The semi-finished or finished lenses can be prepared by lens manufacturing techniques. Lens fabrication techniques can include, for example, molding, grinding, thermoforming, laminating, surface casting, or combinations thereof. Molding can include injection molding, with or without compression. Injection molding without any compression can include use of a mold cavity having fixed surfaces throughout the molding cycle. Injection molding with compression can be employed to manufacture an unfinished lens. There are two types of injection/compression molding techniques, clamp-end injection/compression and auxiliary component injection/compression. In clamp-end injection/compression includes compression that can be induced by movable platen motion, or molding machine clamp-end compression. Examples of these processes have been described in, for example, U.S. Pat.. Nos. 2,938,232, 4,442,061 and 4,519,763 and Engle brochure A-24-TV-4/75, Ludwig Engel, Canada Ltd., Guelph, Ontario, each is incorporated by reference in its entirety.
  • [0038]
    Auxiliary component injection/compression includes the use of auxiliary springs, cylinders or the like which function to apply a compressive force to opposing optical surfaces and which are commonly internal to a mold itself or as peripheral apparatus thereto. The primary difference between auxiliary component molding and clamp-end injection/compression is that mold compression is provided by a stroke-producing element inherent to known modern injection molding machines whereas mold compression is provided by auxiliary springs or hydraulic cylinders, for example, in the former. Examples of auxiliary component injection/compression are described in U.S. Pat. Nos. 4,008,031, 4,364,878, and 4,091,057, each of which is incorporated by reference in its entirety. An auxiliary component process is described by Laliberte in U.S. Pat. No. 4,364,878 which is incorporated by reference in its entirety.
  • [0039]
    Grinding by mechanical means can be another method to produce the unfinished lens. Casting is another method to fabricate the unfinished lens may be carried out as disclosed in U.S. Pat. Nos. 5,702,819, and 5,793,465, each of which is incorporated herein by reference in its entirety. Alternatively, grinding can be accomplished using commercially available grinding technology, Schneider I-RX concept, HSC 100/CCP 101 from Schneider Opticmachines Software and Systems (Steffenberg, Germany). The finished lens can be a monofocal, bifocal, trifocal, multifocal, spheric, aspheric, progressive, or any other corrective lens.
  • [0040]
    The semi-finished lens or finished lens can be coated with an optical coating on the anterior or posterior surface. Suitable optical coatings include, for example, an infrared absorbing coating, an anti-scratch coating, a weather-resistant coating, an ultraviolet protection coating, a photochromic coating, a polarizing coating, an anti-fog coating, a tintable coating or an anti-reflective coating. The anti-scratch coating can be applied to the first and second surfaces of the unfinished lens whereas the other coatings can be applied to the anterior surface of the lens. Several coatings can be applied to the semi-finished or finished lens, followed by a final coat of the anti-scratch coating.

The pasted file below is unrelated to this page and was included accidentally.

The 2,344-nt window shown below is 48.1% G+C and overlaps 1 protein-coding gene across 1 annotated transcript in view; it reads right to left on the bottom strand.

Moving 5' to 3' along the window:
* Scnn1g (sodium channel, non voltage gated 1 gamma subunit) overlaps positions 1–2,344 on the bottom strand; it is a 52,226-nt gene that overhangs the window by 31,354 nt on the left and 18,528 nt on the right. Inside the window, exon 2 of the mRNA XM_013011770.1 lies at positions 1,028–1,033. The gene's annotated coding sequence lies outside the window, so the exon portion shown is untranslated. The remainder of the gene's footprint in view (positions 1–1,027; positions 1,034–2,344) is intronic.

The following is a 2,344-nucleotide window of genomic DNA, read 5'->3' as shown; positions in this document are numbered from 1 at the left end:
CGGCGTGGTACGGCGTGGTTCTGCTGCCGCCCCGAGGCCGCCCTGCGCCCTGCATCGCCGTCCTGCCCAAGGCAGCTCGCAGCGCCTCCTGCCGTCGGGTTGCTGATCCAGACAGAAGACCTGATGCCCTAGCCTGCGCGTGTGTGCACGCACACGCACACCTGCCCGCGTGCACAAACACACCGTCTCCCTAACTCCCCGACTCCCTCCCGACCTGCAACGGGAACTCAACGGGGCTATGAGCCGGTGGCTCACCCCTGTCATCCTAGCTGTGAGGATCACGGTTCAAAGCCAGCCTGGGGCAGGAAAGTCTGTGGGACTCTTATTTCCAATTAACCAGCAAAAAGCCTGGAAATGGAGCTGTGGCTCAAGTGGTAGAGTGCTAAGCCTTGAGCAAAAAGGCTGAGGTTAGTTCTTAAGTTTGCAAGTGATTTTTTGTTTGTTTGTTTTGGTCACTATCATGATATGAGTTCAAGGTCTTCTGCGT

• [0041]
    A uniform coating can be applied to a surface of the lens by a variety of methods, including, for example, dip coating, slot/extrusion coating, roll coating, curtain coating, air-knife coating, spin coating, hot-melt coating or any other coating method. In dip coating, for example, the lens is dipped into a bath of the coating material, which is normally of a low viscosity to enable the coating to run back into the bath as the lens emerges. In slot/extrusion coating, for example, the coating material is squeezed out by gravity or under pressure through a slot and onto the lens. If the coating material is 100% solids, the process is termed extrusion coating and in this case, the line speed can be frequently much faster than the speed of the extrusion. This enables coatings to be considerably thinner than the width of the slot. In roll coating process, for example, an engraved roller can run in a coating bath, which fills the engraved dots or lines of the roller with the coating material. A blade can remove the excess coating on the roller. The coating material can then deposited onto the lens as it passes between the engraved roller and a pressure roller. Another type of coating technique includes curtain coating process. In curtain coating, for example, a bath with a slot in the base allows a continuous curtain of the coating to fall into a gap between two conveyors. The lens can be passed along the conveyor at a controlled speed and so receives the coating on its upper face. Alternatively, in air knife coating, for example, the coating material is applied to the lens surface and the excess material is blown off the surface by a powerful jet from the air knife. In a spin coating process, a coating material is deposited on the lens surface, and the lens is rotated rapidly (for example, at 500 to 4000 rpm) to form the coating. In this method, the coating thickness can be controlled by the rotation rate. In most of the coatings techniques applied commercially, the low viscosity required to achieve an even coating by solution or dispersion. In a small number of applications, the desired coating can be melted and applied while hot in a hot-melt coating processes.